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Where to begin with this one?  This was a very memorable section hike for a number of reasons.  It spanned 4 days and overall was an awesome experience, however there were some challenges I had to deal with on the first day of this trip that had me kinda feeling like this was a doomed voyage with what I had to endure.   Yet at first things were great soon after I got off the train in Ludvika, and went into town to buy dinner while I waited for a bus that would take me north to the trail.  



I chose to go right to Ludvika rather than Smedjebacken after doing some careful planning for my trip, some of which I mention in my last trip report.  I had emailed two different people that are supposed to be in charge or have some kind of oversight on this odd Sméleden trail--which is supposed to go from Björsjö, through Smedjebacken, and end at the Gagnefs Pasture Paths--and never got a reply.  So I checked the official E1 Sweden website yet again and emailed the Gagnefs tourist office as the site suggests, for both a map and more general information on this section of the E1, only to find the email address appears to no longer exist!
Delivery to the following recipient failed permanently:

     turist@gagnef.se

Technical details of permanent failure:
Google tried to deliver your message, but it was rejected by the server for the recipient domain gagnef.se by mail.gagnef.se.

So I poured over the nice maps I bought of the area, and also did some research on the conditions of the trail using Google Maps as well--such as zooming into street view in and around Smedjebacken.  It appears that not only is Sméleden for all intents and purposes an abandoned trail, it also follows almost entirely paved and gravel roads before connecting to the Gagnefs Pasture Paths.  No thanks!  So I would just skip this bit and take a bus up north and connect to the trail close to the big lake Rämen, where the trail follows the road on its eastern shores.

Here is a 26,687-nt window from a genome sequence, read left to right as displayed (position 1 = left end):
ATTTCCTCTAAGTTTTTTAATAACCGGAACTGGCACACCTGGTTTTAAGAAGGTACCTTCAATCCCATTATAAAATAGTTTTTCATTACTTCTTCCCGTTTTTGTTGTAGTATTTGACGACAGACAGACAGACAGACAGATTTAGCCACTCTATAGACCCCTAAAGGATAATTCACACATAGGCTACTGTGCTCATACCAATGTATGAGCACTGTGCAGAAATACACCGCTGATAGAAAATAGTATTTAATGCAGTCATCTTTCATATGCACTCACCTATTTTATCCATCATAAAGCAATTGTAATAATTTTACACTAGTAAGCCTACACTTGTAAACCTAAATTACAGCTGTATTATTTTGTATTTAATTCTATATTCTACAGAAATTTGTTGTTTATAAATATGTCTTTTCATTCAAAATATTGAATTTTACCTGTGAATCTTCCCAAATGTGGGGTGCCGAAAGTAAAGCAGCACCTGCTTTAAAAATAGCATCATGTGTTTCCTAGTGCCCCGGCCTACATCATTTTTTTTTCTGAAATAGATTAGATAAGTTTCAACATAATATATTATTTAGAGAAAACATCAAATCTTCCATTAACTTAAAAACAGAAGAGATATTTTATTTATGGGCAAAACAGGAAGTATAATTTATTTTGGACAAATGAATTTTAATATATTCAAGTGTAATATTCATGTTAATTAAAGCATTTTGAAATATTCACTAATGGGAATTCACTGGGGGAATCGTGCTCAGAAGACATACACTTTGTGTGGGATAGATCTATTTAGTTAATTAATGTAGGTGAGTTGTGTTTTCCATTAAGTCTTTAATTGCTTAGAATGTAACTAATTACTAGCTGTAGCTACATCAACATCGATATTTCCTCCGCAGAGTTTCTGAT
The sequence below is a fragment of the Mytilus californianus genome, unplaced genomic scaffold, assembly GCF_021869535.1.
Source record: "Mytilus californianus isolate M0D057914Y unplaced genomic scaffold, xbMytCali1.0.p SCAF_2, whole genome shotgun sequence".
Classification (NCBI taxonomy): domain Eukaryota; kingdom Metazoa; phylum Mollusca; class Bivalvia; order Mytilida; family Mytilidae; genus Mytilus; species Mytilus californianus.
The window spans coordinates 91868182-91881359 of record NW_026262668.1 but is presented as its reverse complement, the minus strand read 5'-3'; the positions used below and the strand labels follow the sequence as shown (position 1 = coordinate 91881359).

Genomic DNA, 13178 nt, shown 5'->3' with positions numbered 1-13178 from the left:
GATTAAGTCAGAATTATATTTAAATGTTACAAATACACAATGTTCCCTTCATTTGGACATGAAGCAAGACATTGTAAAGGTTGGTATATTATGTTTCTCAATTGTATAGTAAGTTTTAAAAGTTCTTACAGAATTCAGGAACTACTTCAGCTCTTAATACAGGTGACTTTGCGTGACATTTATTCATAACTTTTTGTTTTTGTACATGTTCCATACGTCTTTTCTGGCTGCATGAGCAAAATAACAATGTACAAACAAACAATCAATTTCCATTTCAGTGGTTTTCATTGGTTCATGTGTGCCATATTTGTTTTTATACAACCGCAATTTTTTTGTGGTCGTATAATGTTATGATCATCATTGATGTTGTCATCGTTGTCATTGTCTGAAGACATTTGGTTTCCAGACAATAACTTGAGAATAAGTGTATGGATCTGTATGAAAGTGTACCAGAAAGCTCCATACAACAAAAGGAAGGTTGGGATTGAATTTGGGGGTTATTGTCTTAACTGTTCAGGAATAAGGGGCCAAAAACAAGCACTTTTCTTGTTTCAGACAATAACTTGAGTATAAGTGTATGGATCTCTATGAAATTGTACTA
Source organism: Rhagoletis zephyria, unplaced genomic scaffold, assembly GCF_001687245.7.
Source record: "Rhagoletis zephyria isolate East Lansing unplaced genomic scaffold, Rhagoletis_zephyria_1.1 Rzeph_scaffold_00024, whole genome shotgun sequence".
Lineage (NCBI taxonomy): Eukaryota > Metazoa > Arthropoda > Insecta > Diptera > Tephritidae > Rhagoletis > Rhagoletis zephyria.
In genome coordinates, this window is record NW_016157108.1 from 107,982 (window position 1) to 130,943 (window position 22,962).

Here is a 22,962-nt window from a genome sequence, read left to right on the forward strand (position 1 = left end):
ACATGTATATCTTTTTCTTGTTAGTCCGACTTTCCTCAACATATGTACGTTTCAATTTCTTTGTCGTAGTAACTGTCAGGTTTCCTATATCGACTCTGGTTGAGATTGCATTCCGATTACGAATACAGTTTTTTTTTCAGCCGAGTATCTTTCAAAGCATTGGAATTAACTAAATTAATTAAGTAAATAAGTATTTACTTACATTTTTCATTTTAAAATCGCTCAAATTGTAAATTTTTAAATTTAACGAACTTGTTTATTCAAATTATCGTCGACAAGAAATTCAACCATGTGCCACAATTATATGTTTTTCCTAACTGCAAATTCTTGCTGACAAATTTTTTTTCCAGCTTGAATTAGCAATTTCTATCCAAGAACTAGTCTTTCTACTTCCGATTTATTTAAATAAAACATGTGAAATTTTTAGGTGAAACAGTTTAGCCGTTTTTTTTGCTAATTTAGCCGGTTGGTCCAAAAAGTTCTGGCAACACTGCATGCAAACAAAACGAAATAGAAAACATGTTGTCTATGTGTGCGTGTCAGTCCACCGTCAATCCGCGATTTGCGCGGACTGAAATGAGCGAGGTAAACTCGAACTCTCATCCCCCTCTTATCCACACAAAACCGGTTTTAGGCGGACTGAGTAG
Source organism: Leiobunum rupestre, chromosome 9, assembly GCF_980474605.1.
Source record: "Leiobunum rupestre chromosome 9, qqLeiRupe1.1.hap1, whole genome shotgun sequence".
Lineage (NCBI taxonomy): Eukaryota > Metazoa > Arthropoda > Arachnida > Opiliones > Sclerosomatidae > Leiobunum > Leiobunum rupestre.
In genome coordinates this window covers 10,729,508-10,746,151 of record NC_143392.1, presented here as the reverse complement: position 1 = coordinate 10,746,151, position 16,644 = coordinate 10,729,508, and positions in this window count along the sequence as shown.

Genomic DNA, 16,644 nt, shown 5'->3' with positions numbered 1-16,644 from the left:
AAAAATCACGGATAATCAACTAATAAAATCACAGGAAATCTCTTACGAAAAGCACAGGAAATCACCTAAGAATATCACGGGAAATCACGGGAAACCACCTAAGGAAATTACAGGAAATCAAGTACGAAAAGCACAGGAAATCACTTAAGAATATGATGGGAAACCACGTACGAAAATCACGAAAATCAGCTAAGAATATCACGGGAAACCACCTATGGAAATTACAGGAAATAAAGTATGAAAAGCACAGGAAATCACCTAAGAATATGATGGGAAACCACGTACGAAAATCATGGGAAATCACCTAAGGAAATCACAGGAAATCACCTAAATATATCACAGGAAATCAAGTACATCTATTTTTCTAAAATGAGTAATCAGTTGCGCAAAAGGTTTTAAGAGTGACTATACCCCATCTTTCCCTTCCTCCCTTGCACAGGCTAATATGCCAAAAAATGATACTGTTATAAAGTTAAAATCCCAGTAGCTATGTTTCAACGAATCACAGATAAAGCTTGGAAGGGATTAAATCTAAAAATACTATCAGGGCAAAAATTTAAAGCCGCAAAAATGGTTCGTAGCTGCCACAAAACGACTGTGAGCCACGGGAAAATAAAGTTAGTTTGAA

If you are interested in doing this, there are several different buses that go up towards this lake.  A few will take you directly to the east side of the lake at the bus stop Rämshyttan, like the 296 bus from the central station in Ludvika, and it only takes about 25 minutes.  However buses going to Rämshyttan run less regularly than buses that follow the 50 highway north connecting with Borlänge.  There are a few different places you can get off on the 50 highway to connect to the trail, such as the Svarthyttan bus stop about 5km south of the lake.